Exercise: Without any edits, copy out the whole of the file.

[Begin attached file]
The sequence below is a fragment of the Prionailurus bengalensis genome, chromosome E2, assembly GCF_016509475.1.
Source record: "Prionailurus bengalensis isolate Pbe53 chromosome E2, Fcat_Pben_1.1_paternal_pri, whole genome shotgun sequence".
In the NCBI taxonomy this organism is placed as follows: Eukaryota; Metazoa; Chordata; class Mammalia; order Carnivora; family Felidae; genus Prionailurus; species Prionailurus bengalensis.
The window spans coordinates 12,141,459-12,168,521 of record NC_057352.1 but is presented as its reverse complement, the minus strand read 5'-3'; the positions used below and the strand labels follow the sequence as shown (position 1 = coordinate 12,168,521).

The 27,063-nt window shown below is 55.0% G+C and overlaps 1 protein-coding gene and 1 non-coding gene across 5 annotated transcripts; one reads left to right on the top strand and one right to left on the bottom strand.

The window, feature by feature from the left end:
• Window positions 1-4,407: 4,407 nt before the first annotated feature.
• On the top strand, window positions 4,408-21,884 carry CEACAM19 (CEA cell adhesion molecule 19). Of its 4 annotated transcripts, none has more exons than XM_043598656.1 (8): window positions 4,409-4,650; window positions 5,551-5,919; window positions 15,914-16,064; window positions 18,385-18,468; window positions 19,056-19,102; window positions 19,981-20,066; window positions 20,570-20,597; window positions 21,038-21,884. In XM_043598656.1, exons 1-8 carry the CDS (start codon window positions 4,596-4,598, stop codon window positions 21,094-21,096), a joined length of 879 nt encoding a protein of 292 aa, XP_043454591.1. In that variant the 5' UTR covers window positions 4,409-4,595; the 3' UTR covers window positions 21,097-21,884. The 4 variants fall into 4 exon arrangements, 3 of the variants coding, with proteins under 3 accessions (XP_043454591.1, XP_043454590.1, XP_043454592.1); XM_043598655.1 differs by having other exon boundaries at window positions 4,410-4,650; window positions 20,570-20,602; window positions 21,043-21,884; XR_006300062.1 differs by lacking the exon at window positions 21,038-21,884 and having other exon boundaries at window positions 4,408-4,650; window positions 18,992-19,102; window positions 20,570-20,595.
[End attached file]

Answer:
The sequence below is a fragment of the Prionailurus bengalensis genome, chromosome E2, assembly GCF_016509475.1.
Source record: "Prionailurus bengalensis isolate Pbe53 chromosome E2, Fcat_Pben_1.1_paternal_pri, whole genome shotgun sequence".
In the NCBI taxonomy this organism is placed as follows: Eukaryota; Metazoa; Chordata; class Mammalia; order Carnivora; family Felidae; genus Prionailurus; species Prionailurus bengalensis.
The window spans coordinates 12,141,459-12,168,521 of record NC_057352.1 but is presented as its reverse complement, the minus strand read 5'-3'; the positions used below and the strand labels follow the sequence as shown (position 1 = coordinate 12,168,521).

The 27,063-nt window shown below is 55.0% G+C and overlaps 1 protein-coding gene and 1 non-coding gene across 5 annotated transcripts; one reads left to right on the top strand and one right to left on the bottom strand.

The window, feature by feature from the left end:
• Window positions 1-4,407: 4,407 nt before the first annotated feature.
• On the top strand, window positions 4,408-21,884 carry CEACAM19 (CEA cell adhesion molecule 19). Of its 4 annotated transcripts, none has more exons than XM_043598656.1 (8): window positions 4,409-4,650; window positions 5,551-5,919; window positions 15,914-16,064; window positions 18,385-18,468; window positions 19,056-19,102; window positions 19,981-20,066; window positions 20,570-20,597; window positions 21,038-21,884. In XM_043598656.1, exons 1-8 carry the CDS (start codon window positions 4,596-4,598, stop codon window positions 21,094-21,096), a joined length of 879 nt encoding a protein of 292 aa, XP_043454591.1. In that variant the 5' UTR covers window positions 4,409-4,595; the 3' UTR covers window positions 21,097-21,884. The 4 variants fall into 4 exon arrangements, 3 of the variants coding, with proteins under 3 accessions (XP_043454591.1, XP_043454590.1, XP_043454592.1); XM_043598655.1 differs by having other exon boundaries at window positions 4,410-4,650; window positions 20,570-20,602; window positions 21,043-21,884; XR_006300062.1 differs by lacking the exon at window positions 21,038-21,884 and having other exon boundaries at window positions 4,408-4,650; window positions 18,992-19,102; window positions 20,570-20,595.